- ServiceNow CEO John Donahoe, who once led eBay, said he was hired in 2017 to turn the cloud giant into a company doing $10 billion-plus in revenue.
- Donahoe said that even though he did not have enterprise experience, he had a track record of leading companies to hyperscale growth stages.
- ServiceNow, which went public in 2012 and is now valued at some $50 billion, is now one of the leading cloud software companies, going head to head with other software-as-a-service pioneers Salesforce and Workday.
- The company’s stock is on something of a bull run: Shares of ServiceNow are up over 50% from the beginning of 2019.
- Visit Business Insider’s homepage for more stories.
When they first met to discuss ServiceNow, John Donahoe — best known for his seven-year stint leading auction site eBay — said Frank Slootman, the executive he would soon replace as the cloud software giant’s CEO, explained why the change was necessary.
Slootman, he said, described how enterprise startups evolve, from a founder-led firm gunning for its first $100 million to a rapidly-scaling $1 billion company heading for an IPO. ServiceNow had started from the simple idea of automating simple IT tasks, like requesting a new computer, but grew into a larger work automation platform.
It was time, Slootman told Donahoe, for another leader to step in to take ServiceNow to the next level as a company doing $5 billion to $10 billion in revenue.
“That’s what my sweet spot is, the next stage of growth,” Donahoe told Business Insider.
Donahoe said it was Slootman who helped him see how he could fit into the ServiceNow story by explaining the 4 phases of an enterprise software company, he said.
“Phase 1 is zero to a billion dollars in revenue” when “you’re trying to find that lighting in a bottle where you hit a product market fit,” Donahoe said. “Phase 2 is from $100 million to a billion, where you’ve got a market fit and you have to scale it while that window is open…Phase 3 is from a billion to $5 billion, and phase 4, from $5 billion to $10 billion.”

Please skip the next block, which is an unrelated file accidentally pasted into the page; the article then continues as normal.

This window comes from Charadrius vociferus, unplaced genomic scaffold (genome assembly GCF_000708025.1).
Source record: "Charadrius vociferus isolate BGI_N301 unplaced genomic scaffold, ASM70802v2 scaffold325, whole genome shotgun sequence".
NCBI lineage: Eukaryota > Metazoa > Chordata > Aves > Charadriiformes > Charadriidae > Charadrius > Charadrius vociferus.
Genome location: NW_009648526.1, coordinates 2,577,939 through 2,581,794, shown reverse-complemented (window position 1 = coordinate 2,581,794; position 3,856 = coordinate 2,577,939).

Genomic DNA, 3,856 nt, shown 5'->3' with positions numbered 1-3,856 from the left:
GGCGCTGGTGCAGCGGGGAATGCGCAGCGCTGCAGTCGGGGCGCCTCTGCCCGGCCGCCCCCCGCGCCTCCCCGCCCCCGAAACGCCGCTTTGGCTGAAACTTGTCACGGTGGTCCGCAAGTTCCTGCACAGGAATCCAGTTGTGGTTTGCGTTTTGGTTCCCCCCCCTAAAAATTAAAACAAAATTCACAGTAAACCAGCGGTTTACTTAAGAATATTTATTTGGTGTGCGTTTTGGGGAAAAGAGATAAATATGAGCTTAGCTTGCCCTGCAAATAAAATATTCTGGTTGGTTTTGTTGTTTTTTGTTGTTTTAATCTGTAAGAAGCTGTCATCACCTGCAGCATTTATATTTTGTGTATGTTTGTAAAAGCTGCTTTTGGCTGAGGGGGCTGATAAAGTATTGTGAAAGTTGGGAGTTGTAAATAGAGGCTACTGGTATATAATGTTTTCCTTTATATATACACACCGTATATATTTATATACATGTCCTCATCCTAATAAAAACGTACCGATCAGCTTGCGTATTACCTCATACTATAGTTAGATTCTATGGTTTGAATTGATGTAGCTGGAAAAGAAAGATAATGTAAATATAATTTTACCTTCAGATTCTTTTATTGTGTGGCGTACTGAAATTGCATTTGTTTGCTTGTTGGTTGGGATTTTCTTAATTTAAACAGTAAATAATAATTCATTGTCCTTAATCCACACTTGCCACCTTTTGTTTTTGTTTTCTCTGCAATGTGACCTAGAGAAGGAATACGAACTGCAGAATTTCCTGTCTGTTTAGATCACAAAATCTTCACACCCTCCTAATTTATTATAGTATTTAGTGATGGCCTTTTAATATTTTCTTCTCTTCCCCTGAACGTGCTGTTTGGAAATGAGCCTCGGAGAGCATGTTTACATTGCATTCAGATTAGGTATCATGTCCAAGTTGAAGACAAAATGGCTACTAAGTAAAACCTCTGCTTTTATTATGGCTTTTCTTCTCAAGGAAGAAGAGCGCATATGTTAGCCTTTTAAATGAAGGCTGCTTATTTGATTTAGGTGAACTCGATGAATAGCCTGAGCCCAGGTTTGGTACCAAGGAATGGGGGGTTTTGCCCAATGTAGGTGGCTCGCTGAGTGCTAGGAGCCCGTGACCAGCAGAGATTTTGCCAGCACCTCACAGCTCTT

Donahoe has edged toward that sweet spot, nearly doubling ServiceNow’s annual revenue to $2.6 billion in just two years, even as the company faces stiffer competition, especially from rivals led by Salesforce and Workday. And there’s the question of whether he has what it takes to lead an enterprise cloud company given the fact that his background is in leading consumer companies like eBay — not enterprise companies like ServiceNow.
Still, it appears that under Donahoe, ServiceNow has won the support of Wall Street: The stock is up some 50% since 2019 began, and just about threefold since Donahoe’s first day on the job.
From eBay to ServiceNow
Donahoe is still more well-known for leading eBay, taking the reins from Meg Whitman in 2008. He stepped down seven years later when PayPal was spun off from the company. Donahoe took time off to travel, meditate and watch Van Morrison concerts.
In a way, he was an offbeat choice to lead ServiceNow, the enterprise cloud pioneer which went public in 2012.
“Donahoe’s challenge is that he’s not an enterprise guy and is faking it until he makes it,” analyst Ray Wang of Constellation Research told Business Insider. “The good news is the technology will take them past $10 billion, but after that he’s gotta figure it out.”
Other analysts offer more upbeat views.
“I think while he doesn’t have an IT background, he understands the disruptive force that software-as-a-service is having on traditional software and how the cloud can be used to transform IT functions,” IDC President Crawford Del Prete told Business Insider. “This is where in my opinion ServiceNow really shines.”
A May 2019 Gartner report said ServiceNow under Donahoe has become responsive to customers’ needs, noting how some had “complained about overly aggressive, even arrogant, field sales personnel, focused primarily on transactions.”
Donahoe, the Gartner report said, helped change ServiceNow’s emphasis from transactions to relationships. “Based on feedback from Gartner clients, it appears that Donahoe and the executive team have been largely successful in making this shift,” the report said.